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Being born into a Latin American based culture, where both my parents were born and raised in Cuba, yet I was raised American, has always been quite a challenge balancing the two and not losing sight of one or the other. My family has done well mixing both the cultures, but I am very proud of my Cuban and Latin ancestry. Cuban’s have a very negative connotation when brought up in conversation, such as being thought of as communists or immigrants. However, when you look at the Cuban population as a while, you see the interaction between one another as lively and inviting. What is more important than how they are viewed as in the world is their culture, their communication and what makes them the way they are and continuing to be such an uplifting environment to be around.
Cuban’s as a whole population are very friendly and welcoming people, as are many other Spanish speaking countries. Cuban’s are known for being loud and sometimes overbearing with how just how friendly they can be. As stated in Communication in Nursing by Julia Balzer Riley (page 56), “Our language (Spanish is everything to us. We’re proud to speak it loudly – we love to socialize anywhere with family and friends.” In the healthcare system its important for any practicing doctor, nurse, or administrator to not take this friendliness in a manner that they might be yelling at them, it simply just in the culture. Having this boisterous way of speaking coincides with how easy it is for Cuban’s to share their thoughts or ideas. Being of Cuban decent myself and surrounded by my family all the time, I know that thoughts are easily exchanged no matter what it may be. Arguing loudly is also a common form of expressing feelings. This is more a form of relieving tension rather than fighting. I’ve learned not to take some things to heart because I know that speaking out of turn or sharing ideas bluntly is just the way Cuban’s communicate.
In comparison to how Cubans have a very open and welcoming sense of communicating their ideas and emotions, their way of touching is just as friendly. No matter if greeting a friend, family member, or stranger, it is not acceptable to not greet every person in a room with a handshake for men or a kiss on the cheek for women. According to Every Culture, “touching as a demonstration of affection is not taboo and does not carry a sexual connotation.” When applying this to the healthcare system, having a man greet a female nurse by kissing her on the cheek would not be considered a sexual action, just a form of greeting the nurse. Touch and affection are very important in the Cuban culture and shouldn’t be taken as a manner of anything inappropriate. When communicating with strangers, my family for example, are always very welcoming and open to others. However, it is difficult for some of my family members who do not speak any English. This is an area where both the Cuban culture, as I’m sure with many other cultures, clashes with the American culture, especially when one does not try to compensate for the other. I notice that my grandparents will become timid when talking to someone who only speaks English. In the healthcare system it is important to compensate for every culture to be able to understand what the issue is.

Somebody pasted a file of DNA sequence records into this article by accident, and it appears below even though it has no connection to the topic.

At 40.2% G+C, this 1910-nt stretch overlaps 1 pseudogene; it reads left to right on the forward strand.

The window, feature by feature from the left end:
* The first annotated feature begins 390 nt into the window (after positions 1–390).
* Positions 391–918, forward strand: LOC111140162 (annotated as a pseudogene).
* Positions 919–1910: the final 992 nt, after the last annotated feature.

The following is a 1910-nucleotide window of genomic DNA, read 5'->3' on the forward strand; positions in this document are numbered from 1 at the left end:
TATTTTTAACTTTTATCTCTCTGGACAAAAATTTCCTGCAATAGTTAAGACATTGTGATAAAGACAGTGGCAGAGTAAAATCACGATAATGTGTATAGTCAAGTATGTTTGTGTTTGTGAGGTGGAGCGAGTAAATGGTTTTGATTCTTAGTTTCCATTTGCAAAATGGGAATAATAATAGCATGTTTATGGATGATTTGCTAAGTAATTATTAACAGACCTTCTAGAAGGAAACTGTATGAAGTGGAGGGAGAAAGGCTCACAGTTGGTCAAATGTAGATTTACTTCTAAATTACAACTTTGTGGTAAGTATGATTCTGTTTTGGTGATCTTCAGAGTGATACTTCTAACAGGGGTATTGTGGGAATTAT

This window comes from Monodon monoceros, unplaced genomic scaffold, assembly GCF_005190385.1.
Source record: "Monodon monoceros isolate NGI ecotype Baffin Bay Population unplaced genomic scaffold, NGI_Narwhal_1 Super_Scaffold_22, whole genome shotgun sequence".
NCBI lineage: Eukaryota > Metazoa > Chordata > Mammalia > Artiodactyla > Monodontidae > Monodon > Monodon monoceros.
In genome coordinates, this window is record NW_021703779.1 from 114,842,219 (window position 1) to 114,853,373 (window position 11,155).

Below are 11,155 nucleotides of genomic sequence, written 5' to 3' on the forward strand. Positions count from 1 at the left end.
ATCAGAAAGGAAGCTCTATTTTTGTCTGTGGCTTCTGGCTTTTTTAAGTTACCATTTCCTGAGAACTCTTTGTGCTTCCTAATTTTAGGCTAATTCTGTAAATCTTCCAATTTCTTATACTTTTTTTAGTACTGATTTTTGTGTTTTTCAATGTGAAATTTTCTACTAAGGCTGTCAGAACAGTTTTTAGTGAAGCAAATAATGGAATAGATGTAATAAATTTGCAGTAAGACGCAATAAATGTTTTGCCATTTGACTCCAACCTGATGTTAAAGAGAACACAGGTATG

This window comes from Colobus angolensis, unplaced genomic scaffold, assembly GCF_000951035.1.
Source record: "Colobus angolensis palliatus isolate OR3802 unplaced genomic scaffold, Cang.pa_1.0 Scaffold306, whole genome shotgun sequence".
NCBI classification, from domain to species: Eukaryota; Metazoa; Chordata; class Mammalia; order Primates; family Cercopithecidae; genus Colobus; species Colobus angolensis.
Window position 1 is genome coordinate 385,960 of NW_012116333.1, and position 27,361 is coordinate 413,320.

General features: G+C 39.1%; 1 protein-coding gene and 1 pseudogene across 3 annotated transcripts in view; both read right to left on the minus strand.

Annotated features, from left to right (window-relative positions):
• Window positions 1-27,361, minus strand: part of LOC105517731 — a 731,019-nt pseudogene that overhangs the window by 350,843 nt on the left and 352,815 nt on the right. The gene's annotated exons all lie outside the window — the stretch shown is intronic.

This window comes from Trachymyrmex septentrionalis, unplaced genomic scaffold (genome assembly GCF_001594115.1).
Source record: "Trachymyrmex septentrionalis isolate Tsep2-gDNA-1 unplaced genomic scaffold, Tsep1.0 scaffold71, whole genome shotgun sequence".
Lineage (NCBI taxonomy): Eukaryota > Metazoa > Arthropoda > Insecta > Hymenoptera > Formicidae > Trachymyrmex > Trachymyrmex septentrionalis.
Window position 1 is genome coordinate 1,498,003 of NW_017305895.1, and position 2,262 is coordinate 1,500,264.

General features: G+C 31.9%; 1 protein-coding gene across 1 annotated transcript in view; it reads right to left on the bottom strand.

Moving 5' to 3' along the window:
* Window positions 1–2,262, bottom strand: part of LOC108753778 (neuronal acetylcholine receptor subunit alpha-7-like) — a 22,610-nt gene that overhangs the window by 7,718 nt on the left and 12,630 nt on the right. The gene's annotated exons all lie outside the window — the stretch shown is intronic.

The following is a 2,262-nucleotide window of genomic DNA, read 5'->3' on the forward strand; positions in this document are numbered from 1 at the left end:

When speaking to a person of Cuban decent, eye contact plays an important role. There is no difference in the person you are talking to, whether a stranger or someone in a different age group, the eye contact when communicating is very important in any conversation. To Cubans, constant eye contact makes a them feel uncomfortable. However, avoiding eye contact can be a way of giving a sign of dishonesty, as a blog written on nonverbal communication in Cuba (2013) discusses. A medical professional should be aware of these type of small distinctions between different cultures, which takes time and knowledge of each to be able to understand. This differs from American’s because American’s prefer for eye contact to be maintained throughout the entire conversation, or it is seen as rude. In this scenario, a medical professional could use eye contact when talking to the patient, while also using diagrams or visuals to maintain a conversation. This could also help with the language barrier that many locations in the healthcare system struggle with. It would not only help the doctor or nurse, but also the patient.